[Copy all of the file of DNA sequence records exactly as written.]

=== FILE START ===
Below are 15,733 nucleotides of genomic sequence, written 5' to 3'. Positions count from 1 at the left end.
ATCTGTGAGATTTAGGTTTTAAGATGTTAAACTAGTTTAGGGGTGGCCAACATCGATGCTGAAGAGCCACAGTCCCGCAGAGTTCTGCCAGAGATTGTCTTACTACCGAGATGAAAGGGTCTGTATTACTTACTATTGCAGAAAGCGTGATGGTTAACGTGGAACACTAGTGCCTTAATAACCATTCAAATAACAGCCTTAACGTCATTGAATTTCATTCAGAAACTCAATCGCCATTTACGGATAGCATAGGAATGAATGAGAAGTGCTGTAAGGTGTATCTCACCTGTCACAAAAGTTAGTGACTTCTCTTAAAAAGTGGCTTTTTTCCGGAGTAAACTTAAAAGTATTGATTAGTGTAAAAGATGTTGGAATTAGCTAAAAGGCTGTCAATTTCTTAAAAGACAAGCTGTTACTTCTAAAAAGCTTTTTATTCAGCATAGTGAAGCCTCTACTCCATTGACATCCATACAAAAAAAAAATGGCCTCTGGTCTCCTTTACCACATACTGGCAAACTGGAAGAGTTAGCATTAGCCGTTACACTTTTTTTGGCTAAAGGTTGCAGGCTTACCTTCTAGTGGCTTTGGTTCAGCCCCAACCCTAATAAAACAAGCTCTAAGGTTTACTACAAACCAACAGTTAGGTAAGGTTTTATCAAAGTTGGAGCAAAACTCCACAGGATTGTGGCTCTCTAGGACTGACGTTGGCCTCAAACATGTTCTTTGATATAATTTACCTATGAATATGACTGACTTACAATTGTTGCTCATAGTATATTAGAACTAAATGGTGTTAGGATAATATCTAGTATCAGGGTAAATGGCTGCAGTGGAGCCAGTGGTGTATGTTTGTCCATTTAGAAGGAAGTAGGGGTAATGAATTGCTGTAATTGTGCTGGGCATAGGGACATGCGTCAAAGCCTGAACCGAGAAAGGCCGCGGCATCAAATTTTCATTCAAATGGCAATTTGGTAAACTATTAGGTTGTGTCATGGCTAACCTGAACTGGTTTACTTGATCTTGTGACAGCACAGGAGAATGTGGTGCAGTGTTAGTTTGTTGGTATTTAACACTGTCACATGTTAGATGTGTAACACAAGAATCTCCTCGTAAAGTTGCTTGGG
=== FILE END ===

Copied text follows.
Below are 15,733 nucleotides of genomic sequence, written 5' to 3'. Positions count from 1 at the left end.
ATCTGTGAGATTTAGGTTTTAAGATGTTAAACTAGTTTAGGGGTGGCCAACATCGATGCTGAAGAGCCACAGTCCCGCAGAGTTCTGCCAGAGATTGTCTTACTACCGAGATGAAAGGGTCTGTATTACTTACTATTGCAGAAAGCGTGATGGTTAACGTGGAACACTAGTGCCTTAATAACCATTCAAATAACAGCCTTAACGTCATTGAATTTCATTCAGAAACTCAATCGCCATTTACGGATAGCATAGGAATGAATGAGAAGTGCTGTAAGGTGTATCTCACCTGTCACAAAAGTTAGTGACTTCTCTTAAAAAGTGGCTTTTTTCCGGAGTAAACTTAAAAGTATTGATTAGTGTAAAAGATGTTGGAATTAGCTAAAAGGCTGTCAATTTCTTAAAAGACAAGCTGTTACTTCTAAAAAGCTTTTTATTCAGCATAGTGAAGCCTCTACTCCATTGACATCCATACAAAAAAAAAATGGCCTCTGGTCTCCTTTACCACATACTGGCAAACTGGAAGAGTTAGCATTAGCCGTTACACTTTTTTTGGCTAAAGGTTGCAGGCTTACCTTCTAGTGGCTTTGGTTCAGCCCCAACCCTAATAAAACAAGCTCTAAGGTTTACTACAAACCAACAGTTAGGTAAGGTTTTATCAAAGTTGGAGCAAAACTCCACAGGATTGTGGCTCTCTAGGACTGACGTTGGCCTCAAACATGTTCTTTGATATAATTTACCTATGAATATGACTGACTTACAATTGTTGCTCATAGTATATTAGAACTAAATGGTGTTAGGATAATATCTAGTATCAGGGTAAATGGCTGCAGTGGAGCCAGTGGTGTATGTTTGTCCATTTAGAAGGAAGTAGGGGTAATGAATTGCTGTAATTGTGCTGGGCATAGGGACATGCGTCAAAGCCTGAACCGAGAAAGGCCGCGGCATCAAATTTTCATTCAAATGGCAATTTGGTAAACTATTAGGTTGTGTCATGGCTAACCTGAACTGGTTTACTTGATCTTGTGACAGCACAGGAGAATGTGGTGCAGTGTTAGTTTGTTGGTATTTAACACTGTCACATGTTAGATGTGTAACACAAGAATCTCCTCGTAAAGTTGCTTGGG